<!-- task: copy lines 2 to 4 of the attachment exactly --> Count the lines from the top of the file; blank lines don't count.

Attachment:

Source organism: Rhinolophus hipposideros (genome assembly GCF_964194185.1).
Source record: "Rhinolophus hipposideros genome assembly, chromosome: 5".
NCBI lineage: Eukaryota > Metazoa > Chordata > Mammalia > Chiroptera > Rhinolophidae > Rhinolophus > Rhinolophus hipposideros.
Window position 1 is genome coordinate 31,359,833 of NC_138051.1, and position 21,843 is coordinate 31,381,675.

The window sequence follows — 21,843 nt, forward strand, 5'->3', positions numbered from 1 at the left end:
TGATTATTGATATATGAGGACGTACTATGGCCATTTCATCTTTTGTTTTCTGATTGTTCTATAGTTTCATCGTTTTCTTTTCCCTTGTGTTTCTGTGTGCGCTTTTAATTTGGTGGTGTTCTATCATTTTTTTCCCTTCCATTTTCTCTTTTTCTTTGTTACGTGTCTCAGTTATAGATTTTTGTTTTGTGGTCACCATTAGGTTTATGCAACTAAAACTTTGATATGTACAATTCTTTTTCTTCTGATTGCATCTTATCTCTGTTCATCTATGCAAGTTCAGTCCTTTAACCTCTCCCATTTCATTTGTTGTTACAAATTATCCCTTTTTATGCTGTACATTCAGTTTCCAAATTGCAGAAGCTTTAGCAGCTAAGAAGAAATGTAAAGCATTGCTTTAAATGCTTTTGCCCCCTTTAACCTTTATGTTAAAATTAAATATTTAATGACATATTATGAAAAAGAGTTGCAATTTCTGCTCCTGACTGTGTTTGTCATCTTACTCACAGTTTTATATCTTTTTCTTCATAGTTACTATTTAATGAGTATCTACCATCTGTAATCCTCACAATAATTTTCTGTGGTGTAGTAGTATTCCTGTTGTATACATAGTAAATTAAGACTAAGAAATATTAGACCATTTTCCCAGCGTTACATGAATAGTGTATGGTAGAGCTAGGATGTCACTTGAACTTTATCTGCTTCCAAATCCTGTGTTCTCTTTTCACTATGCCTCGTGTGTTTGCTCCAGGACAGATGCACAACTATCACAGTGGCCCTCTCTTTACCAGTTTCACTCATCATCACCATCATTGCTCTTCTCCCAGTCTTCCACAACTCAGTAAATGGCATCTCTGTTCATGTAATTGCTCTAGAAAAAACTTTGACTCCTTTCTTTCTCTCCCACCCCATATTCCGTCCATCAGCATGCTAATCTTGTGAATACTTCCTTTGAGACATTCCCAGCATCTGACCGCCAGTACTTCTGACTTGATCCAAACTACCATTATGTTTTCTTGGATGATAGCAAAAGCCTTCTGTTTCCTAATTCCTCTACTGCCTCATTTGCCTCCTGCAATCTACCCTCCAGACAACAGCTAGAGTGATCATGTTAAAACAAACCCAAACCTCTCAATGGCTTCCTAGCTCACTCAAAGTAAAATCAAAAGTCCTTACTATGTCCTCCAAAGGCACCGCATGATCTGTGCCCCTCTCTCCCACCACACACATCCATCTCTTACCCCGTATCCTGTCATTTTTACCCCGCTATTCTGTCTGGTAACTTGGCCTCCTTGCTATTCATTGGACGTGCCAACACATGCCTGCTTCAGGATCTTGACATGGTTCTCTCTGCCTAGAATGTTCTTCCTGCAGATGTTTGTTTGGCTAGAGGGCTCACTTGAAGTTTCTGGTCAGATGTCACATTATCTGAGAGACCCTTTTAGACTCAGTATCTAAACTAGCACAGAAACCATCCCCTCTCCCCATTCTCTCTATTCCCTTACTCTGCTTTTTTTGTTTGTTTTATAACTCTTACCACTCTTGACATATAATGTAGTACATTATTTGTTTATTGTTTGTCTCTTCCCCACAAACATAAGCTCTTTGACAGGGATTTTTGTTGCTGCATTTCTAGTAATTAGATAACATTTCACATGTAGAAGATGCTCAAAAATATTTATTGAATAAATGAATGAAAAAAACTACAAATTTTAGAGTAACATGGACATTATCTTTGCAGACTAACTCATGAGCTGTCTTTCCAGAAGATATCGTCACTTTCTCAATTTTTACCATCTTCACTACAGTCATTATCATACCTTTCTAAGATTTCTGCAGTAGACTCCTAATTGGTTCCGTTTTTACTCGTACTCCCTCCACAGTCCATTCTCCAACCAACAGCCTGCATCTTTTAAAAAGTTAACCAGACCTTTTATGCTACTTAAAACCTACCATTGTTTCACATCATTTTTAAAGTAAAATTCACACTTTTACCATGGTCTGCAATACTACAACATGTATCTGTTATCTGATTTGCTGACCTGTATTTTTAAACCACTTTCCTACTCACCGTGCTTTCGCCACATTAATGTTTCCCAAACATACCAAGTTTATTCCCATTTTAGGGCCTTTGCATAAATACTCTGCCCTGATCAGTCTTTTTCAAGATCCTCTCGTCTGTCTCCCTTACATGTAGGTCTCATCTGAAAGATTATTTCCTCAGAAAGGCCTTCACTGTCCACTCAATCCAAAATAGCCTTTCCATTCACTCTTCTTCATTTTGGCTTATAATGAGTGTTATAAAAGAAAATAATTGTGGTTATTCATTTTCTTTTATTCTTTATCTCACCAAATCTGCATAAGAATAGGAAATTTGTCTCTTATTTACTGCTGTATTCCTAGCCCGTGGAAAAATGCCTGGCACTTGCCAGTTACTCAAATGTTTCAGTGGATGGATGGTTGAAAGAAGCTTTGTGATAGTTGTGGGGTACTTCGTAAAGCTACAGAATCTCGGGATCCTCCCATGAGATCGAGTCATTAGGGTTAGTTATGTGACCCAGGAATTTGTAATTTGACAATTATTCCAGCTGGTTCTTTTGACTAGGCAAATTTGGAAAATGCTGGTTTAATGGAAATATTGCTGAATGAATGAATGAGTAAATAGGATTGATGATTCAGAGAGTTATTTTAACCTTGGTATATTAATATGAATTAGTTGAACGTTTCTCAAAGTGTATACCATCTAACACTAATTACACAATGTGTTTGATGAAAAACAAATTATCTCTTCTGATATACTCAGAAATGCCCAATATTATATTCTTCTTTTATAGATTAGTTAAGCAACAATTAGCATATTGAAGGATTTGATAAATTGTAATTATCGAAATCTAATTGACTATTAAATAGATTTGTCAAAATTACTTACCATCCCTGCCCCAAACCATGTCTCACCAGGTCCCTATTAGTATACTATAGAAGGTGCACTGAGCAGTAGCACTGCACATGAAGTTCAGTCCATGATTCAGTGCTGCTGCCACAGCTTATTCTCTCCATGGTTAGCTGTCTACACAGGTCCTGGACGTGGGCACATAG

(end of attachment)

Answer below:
Source record: "Rhinolophus hipposideros genome assembly, chromosome: 5".
NCBI lineage: Eukaryota > Metazoa > Chordata > Mammalia > Chiroptera > Rhinolophidae > Rhinolophus > Rhinolophus hipposideros.
Window position 1 is genome coordinate 31,359,833 of NC_138051.1, and position 21,843 is coordinate 31,381,675.